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Above: Tejinderpal Singh (far left) and Satnam Singh have been acquitted

Two hijackers of an Indian Airlines plane, who had already served prison terms in Pakistan, are acquitted by a Delhi court after the prosecution fails to prove the charges

~By Venkatasubramanian

Thirty-seven years after the incident took place, a Delhi court recently acquitted two men of charges of waging a war against the country in a case relating to the hijacking of a Delhi-Srinagar Indian Airlines flight and forcing it to land in Pakistan in 1981. Tejinderpal Singh and Satnam Singh were granted “benefit of doubt” by the Court, which said that the prosecution had failed to prove beyond “reasonable doubt” the charges levelled against them.

The facts of the case are thus: On September 29, 1981, an Indian Airlines plane carrying 111 passengers and a crew of six on a flight from Delhi to Srinagar via Amritsar was hijacked by five knife-wielding advocates of a separate Sikh homeland. They forced the pilot to fly to Pakistan, where security forces captured them. Forty-five passengers, who were held as hostages, were freed. The accused, Tejinderpal and Satnam, were tried under Section 402B of the Pakistan Penal Code by the Special Judge, Lahore, and convicted for hijacking of the Indian plane. The plane was hijacked to secure the release of Jarnail Singh Bhindranwale, who was then in custody in India. The accused used their kirpans to terrorise the crew as well as passengers, which amounted to use of force. Three other co-accused—Gajinder Singh, Jagbir Singh Cheema and Karan Singh—are still absconding.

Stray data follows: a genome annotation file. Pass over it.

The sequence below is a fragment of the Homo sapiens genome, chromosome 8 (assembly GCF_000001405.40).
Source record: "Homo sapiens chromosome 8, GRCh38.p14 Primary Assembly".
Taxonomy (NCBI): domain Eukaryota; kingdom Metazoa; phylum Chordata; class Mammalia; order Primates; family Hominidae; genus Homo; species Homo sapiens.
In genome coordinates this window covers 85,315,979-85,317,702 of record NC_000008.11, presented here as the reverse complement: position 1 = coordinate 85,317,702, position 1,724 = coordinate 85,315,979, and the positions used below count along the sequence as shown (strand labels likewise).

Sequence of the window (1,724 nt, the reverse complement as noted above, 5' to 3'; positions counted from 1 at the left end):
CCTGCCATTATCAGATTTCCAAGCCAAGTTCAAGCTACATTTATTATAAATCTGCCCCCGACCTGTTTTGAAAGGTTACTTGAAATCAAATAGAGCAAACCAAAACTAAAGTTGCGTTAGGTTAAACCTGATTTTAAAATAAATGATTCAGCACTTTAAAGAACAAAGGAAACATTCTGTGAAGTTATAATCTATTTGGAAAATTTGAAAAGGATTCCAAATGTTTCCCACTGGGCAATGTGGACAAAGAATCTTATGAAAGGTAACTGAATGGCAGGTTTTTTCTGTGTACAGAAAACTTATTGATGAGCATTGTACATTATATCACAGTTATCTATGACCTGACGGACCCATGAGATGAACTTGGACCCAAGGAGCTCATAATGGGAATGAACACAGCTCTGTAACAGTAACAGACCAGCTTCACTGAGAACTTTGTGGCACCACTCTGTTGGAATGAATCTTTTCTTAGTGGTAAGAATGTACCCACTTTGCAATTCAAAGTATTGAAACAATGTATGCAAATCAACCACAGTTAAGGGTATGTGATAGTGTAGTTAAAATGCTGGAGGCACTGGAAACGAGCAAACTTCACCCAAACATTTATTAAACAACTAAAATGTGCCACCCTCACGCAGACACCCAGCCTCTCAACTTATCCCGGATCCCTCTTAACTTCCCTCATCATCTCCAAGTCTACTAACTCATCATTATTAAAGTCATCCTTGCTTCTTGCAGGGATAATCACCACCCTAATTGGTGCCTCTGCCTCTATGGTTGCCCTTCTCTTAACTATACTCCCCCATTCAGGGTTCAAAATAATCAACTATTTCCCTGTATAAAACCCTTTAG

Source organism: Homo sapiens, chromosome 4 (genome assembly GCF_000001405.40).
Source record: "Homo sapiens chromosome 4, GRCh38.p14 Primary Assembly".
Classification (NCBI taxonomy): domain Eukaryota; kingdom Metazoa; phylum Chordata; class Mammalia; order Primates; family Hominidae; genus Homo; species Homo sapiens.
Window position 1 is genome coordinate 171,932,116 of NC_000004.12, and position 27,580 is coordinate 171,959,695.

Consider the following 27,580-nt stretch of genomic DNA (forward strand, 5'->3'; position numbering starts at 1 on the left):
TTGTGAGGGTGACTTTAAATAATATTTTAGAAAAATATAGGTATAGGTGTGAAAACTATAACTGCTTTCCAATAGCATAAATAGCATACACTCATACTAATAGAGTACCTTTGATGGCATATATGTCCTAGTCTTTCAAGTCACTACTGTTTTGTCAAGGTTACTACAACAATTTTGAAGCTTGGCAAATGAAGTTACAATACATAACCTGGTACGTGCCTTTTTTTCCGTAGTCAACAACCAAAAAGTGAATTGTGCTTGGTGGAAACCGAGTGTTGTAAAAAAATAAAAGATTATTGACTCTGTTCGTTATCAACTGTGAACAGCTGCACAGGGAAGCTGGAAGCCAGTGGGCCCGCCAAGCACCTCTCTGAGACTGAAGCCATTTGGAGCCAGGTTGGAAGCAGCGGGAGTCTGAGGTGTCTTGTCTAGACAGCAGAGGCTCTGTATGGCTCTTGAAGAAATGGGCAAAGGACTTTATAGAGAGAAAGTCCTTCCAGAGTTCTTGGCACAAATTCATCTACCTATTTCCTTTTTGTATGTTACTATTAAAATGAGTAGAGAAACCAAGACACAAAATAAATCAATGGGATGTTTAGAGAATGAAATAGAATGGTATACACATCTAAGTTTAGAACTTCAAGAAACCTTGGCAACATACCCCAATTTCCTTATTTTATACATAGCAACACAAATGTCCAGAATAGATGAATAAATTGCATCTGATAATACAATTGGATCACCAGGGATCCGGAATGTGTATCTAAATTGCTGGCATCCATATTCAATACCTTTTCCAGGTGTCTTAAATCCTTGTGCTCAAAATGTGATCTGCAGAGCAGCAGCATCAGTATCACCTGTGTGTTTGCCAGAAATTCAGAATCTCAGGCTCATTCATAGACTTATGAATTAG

Tejinderpal and Satnam underwent imprisonment in Pakistan from September 30, 1981 to October 31, 1994. On their return to India, both filed an application for discharge from the case, on the grounds that they could not be tried and convicted for the same offence twice, as they had already undergone sentences in Pakistan.

Tejinderpal, after serving the sentence in Pakistan, reached New Delhi from Canada on December 25, 1997. Satnam reached India in 1999 through Nepal. After initial confusion among officials whether they could be tried for the same offence twice, a trial court took cognisance of the offences of sedition and waging war against India against them in August 2012. Satnam had been already discharged from the case by then Additional Chief Metropolitan Magistrate (ACMM) Sangita Dhingra Sehgal, on February 11, 2000. However, Tejinderpal’s discharge application, moved on July 19, 2000, was kept pending. He was investigated for the offence of sedition, as it was not among the offences for which he was convicted and sentenced in Pakistan.

The Additional Sessions Judge, Ajay Pandey, of Patiala House Courts, New Delhi, on August 27 found that the accused were not identified by any witness produced by the prosecution as having committed any act of waging or attempting to wage or abetting waging of war against the Indian government. Two prosecution witnesses, supposedly crew members of the ill-fated flight, denied the identity of the accused. Although the Additional Public Prosecutor suggested that the accused shouted slogans in the plane, the two witnesses denied it. The judge also found that the Investigating Officer (IO) did not verify the names of the crew members of the flight. Nor did he ask Indian Airlines to supply the names of the crew members of the flight. There is no duty roster, no log book, or any other data suggesting that the two witnesses were crew members on the ill-fated flight. The IO did not even obtain the list of passengers on that flight from Indian Airlines.